“Of course, it will offer convenience for travellers from our region who want to fly internationally. But more importantly, it will drive huge, sustainable economic benefits into the whole of northern NSW. It is truly a nation-building project.

“From local tourism operators and hospitality owners to agricultural producers and freight and logistics providers, this project will drive significant jobs and economic return for generations to come.”

Referring to Newcastle Airport CEO Peter Cock’s comments, Tracy said “It is great to see acknowledgment of the multitude of grassroots movements and organisations that have been working tirelessly for years to achieve this outcome”. I would also like to personally congratulate the Hunter Joint Organisation, the Committee for the Hunter and other advocacy groups for their efforts in achieving this upgrade.

“We have been pushing for this for years. There’s nothing like a by-election to open the Government purse but let’s do it outside of a by-election. It’s exhausting having by-elections,” said Cr Norman who has been hitting the campaign trail hard for the Upper Hunter by-election on May 22.

The federal government’s investment into upgrading Newcastle Airport’s runway to international standard ahead of next Tuesday’s Federal budget will mean significant benefits for the region, including the Upper Hunter.

Prime Minister Scott Morrison in Newcastle to make the announcement, said “This will be a jobs boom for Newcastle and the Hunter Region.”

The upgrade will see a code E runway to allow wide-bodied commercial aircraft such as Boeing 787’s and Airbus A330’s to use Newcastle Airport. These aircraft carry in excess of 250 passengers and significant freight loads. They are able to undertake long-haul flights into North Asia, the Middle East and the Americas.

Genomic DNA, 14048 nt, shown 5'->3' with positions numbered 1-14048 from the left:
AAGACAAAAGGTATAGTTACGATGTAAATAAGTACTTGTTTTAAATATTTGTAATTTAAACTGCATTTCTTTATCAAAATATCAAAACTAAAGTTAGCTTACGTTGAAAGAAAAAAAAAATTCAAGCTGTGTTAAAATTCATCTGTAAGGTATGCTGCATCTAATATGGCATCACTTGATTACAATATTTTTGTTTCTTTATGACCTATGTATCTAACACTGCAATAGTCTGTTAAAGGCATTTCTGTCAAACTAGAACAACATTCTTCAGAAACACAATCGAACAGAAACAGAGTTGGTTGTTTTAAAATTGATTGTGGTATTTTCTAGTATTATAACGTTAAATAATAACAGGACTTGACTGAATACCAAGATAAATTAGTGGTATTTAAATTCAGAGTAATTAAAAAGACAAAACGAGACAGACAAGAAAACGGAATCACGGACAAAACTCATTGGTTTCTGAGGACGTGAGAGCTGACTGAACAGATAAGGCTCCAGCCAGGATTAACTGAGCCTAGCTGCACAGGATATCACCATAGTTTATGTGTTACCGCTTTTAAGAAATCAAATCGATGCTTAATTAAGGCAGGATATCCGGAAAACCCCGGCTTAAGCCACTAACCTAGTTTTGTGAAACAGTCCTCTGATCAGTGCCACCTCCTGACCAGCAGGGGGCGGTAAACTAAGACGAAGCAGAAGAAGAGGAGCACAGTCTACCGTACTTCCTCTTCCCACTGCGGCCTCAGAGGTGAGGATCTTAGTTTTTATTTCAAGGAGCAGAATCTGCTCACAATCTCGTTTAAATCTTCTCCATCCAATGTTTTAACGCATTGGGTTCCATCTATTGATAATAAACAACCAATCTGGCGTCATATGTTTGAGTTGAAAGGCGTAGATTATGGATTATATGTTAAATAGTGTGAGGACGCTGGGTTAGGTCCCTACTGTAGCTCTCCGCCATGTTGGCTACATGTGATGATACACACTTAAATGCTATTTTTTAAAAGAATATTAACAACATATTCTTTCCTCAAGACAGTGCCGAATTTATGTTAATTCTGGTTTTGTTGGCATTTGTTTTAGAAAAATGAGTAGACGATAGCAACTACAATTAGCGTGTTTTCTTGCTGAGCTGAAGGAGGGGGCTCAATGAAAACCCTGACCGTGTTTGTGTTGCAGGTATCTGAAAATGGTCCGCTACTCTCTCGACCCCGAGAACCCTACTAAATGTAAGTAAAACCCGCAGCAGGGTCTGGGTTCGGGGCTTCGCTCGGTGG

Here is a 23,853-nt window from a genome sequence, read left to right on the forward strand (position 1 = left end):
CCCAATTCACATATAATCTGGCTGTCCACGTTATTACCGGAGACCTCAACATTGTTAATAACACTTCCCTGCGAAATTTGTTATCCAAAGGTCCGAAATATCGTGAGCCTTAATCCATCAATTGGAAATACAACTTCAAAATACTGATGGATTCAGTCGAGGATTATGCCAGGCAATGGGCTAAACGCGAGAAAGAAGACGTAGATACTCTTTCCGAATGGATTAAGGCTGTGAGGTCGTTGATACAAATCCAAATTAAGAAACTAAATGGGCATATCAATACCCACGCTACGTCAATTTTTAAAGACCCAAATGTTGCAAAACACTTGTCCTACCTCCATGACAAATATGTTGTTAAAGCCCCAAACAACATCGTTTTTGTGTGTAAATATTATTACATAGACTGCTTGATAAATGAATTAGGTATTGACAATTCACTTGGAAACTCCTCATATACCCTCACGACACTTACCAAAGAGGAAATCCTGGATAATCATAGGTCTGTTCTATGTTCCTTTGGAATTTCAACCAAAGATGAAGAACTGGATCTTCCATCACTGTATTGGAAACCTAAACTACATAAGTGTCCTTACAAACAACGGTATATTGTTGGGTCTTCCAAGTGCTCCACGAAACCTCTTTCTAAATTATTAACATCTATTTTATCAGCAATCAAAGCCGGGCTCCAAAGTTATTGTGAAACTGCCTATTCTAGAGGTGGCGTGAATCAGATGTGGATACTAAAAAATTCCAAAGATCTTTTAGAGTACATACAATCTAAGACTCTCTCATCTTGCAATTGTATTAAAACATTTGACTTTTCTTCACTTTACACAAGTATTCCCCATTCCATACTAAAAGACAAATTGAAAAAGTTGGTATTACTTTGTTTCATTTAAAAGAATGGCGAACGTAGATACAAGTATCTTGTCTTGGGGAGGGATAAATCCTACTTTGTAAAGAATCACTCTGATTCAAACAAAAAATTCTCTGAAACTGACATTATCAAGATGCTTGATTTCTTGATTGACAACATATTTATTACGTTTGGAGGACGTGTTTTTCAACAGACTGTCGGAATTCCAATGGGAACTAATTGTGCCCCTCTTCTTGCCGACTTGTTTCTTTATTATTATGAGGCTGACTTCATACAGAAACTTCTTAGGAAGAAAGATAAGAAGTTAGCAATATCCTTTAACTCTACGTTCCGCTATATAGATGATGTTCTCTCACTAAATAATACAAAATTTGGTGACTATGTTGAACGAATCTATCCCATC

Injection of $25 million for Dungog’s roads
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NSW Nationals Candidate for the Upper Hunter seat David Layzell welcomed Deputy Premier John Barilaro’s announcement today of a $25 million funding package for Dungog’s roads.

Dungog Shire Council’s crumbling roads have been a major issue in the lead up to the May 22 Upper Hunter by-election. Priorities for upgrades under the $25 million package will be determined by Dungog Shire Council in consultation with Transport for NSW.

Mr Layzell, who along with the Deputy Premier and Minister for Regional Transport and Roads Paul Toole was in Dungog today, said he was elated the crumbling roads on the back of drought and floods would now be fixed.

“This is fantastic news for Dungog and everyone who lives over this side of the electorate. The community has had to put up with crumbling roads and it’s great to see the Nationals in Government continue to fulfill their election promise to fix local roads in our region,” Mr Layzell said.

He said under the previous Labor Government, the responsibility to maintain more than 100 kilometres of roads was dumped on Dungog Shire overnight, resulting in a huge hit to the local budget.

Mr Barilaro said the funding was about giving the community safer roads, which was what it rightly deserved.

“We know the roads across the Dungog Shire are not up to standard and a reliable road network is essential for a thriving region, which is exactly why we are delivering this funding, to ensure a safer and stronger Upper Hunter,” Mr Barilaro said.

“The NSW Government is reclaiming the management of thousands of kilometres of roads across the state to take the onus off councils and put it back on the government.

Mr Toole said in the past 12 months alone, the NSW Government had invested more than $21 million in projects on Dungog’s local road network.

“In the coming months, locals will also see work get underway on the first four of 23 aging timber bridges on the local road network that will be replaced with modern structures that meet the community’s needs thanks to more than $16 million in funding through our Fixing Country Bridges program,” Mr Toole said.

“We know how important good local roads are in getting families to work, to school, to the shops and home again safely and we’re working with the council to deliver a safer, stronger road network that delivers on the needs of Dungog now and into the future,” he said.

Independent candidate for the Upper Hunter seat and former Dungog Mayor, Cr Tracy Norman was pleased to see today’s announcement.

“It’s interesting timing and we can’t keep having by-elections to get what we need but I want to give recognition to the current councillors and staff who have been advocating for more funding for a long time. I’m going to make sure the Nationals stick to this promise,” Cr Norman said.